NILE BLOG 08
Thursday 11 October, 2012
You might think we’ve seen enough of Really Old Places, but half an hour down the road from Kusadasi (a Mecca for sun worshippers and holiday-makers, and our final port-of-call on Turkey’s western coast) is Ephesus – one of the best-preserved ancient cities in the world. And that’s where we headed yesterday, all bright-eyed and bushy-tailed (after being welcomed ashore by Turkish dancers).
On the way, we detoured up a tree-covered hillside and single-filed through a tiny chapel built on the remains of what’s thought to be the house where Mary, mother of Jesus, spent her final years. (Wait till you hear the fascinating story!) This lovely peaceful site, forgotten for hundreds of years, is now a place of pilgrimage for Christians from all around the world.
As for Ephesus … well, during its prosperous Golden Years, before its ancient harbour finally silted up (the ruins are now 5kms from the sea), it boasted a population of 300,000, and was a major Greek port, with noble houses, marble streets, temples, fountains, sewerage, indoor heating, a library, theatre and (what d’ya know?) even a brothel! Ephesus was occupied at various times by various conquerors – and the superbly restored site records a long and colourful history.
We Kiwis wandered down the ruin-strewn Arcadian Way … took a zillion photos of a zillion re-erected columns and headless statues … ogled the stunningly-restored Library of Celsus … and tried our best to imagine what bustling, sophisticated, day-to-day life was like for the Ephesians, some 2000 years ago.
Then those who could sing (or couldn’t – it didn’t matter) climbed up into the partially-restored 35,000-seat Amphitheatre (where St Paul once provoked a riot by challenging local devotion to the many-breasted fertility goddess, Artemis – aka Diana) … and then gathered down on the makeshift stage and sang Pokarekare Ana (to the applause of other tourists)!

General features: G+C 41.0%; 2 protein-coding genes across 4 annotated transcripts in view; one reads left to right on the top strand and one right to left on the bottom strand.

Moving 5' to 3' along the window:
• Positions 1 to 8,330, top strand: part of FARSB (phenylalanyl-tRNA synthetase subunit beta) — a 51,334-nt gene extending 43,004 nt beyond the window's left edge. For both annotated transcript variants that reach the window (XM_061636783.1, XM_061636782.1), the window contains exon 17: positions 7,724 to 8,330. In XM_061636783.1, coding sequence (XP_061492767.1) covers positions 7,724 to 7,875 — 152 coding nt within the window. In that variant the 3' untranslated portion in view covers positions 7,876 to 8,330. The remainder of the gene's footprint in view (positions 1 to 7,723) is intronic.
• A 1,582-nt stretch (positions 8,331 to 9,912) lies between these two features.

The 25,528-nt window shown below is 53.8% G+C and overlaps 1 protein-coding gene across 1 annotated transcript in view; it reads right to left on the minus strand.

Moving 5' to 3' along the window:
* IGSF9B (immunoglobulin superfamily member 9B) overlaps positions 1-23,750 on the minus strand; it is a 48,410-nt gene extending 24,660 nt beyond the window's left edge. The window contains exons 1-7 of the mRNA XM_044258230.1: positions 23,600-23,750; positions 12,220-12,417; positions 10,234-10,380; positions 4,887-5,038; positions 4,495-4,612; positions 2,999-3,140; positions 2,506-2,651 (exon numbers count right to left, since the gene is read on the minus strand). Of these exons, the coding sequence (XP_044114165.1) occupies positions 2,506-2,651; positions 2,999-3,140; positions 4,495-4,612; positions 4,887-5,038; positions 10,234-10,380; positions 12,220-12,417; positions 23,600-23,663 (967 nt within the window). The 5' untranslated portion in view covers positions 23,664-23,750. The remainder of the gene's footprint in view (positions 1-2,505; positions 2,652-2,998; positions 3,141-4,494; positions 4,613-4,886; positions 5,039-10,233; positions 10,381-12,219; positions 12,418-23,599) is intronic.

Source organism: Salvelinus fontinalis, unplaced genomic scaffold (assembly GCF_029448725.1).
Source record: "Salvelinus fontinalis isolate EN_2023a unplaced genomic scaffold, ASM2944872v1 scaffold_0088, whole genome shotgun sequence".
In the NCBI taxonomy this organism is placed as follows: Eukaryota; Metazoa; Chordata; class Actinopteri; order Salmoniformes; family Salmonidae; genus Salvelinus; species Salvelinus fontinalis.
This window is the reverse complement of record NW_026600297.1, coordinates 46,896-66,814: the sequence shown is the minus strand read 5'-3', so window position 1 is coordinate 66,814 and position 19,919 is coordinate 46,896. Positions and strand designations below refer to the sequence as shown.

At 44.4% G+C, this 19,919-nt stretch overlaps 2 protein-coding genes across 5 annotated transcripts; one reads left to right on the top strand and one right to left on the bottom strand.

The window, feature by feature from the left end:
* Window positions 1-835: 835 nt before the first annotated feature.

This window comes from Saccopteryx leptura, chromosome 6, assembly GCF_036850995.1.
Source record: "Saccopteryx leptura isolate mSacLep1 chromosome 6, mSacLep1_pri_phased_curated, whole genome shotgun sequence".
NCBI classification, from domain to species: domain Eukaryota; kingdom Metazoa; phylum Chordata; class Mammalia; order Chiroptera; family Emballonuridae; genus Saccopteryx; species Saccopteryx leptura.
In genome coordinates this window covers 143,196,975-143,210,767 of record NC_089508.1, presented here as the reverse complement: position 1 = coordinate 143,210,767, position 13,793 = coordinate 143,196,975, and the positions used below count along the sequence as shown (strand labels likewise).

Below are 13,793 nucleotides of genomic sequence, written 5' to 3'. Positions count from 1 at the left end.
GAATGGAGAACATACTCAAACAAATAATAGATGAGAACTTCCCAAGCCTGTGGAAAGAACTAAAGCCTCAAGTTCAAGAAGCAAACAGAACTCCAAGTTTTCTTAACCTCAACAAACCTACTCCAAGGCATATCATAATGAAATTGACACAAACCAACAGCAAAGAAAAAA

Back in Kusadasi, we were treated to a demo of Turkish-carpet-making (from silkworms to glorious hand-loomed rugs) … before browsing the shops and returning to our mother-ship (parked as she was between two much-bigger giant cruisers).
Which brings us to today, as the Prinsendam made its lazy way through the blue-blue waters of the Mediterranean to the western isles of Greece – in flat seas and 29-degree sunshine. It was truly lovely … about as good as it gets … and a welcome break from all this fabulous sightseeing, all this ancient history, all this oohing and aahing and clicking of cameras.
Two more of our little yellow ducks have quacked their way into eager, waiting hands:
- We’re not sure what Sid was thinking the other day at Iztuzu Beach when he waded out in his shoes and socks, but we suspect he was suffering delusions of grandeur after our boat trip on the Sea of Galilee – and have awarded him the esteemed ‘Walking On Water Award’.
- Yesterday, for the trip to Ephesus, our group was split into two busloads – and when it came time to leave, Jan was missing. We were about to send out a search party when she sheepishly emerged from the bowels of the other bus – and was promptly nominated for our ‘Stowaway Award’.
We’re back in Greece … and the small village of Katakolon is our gateway to the mystical site of ancient Olympia, 40 kilometres to the east – site of the very first Olympic Games. You never know, we might get to sprint (or hobble!) along the famous stadium!
Yours bloggedly – JOHN
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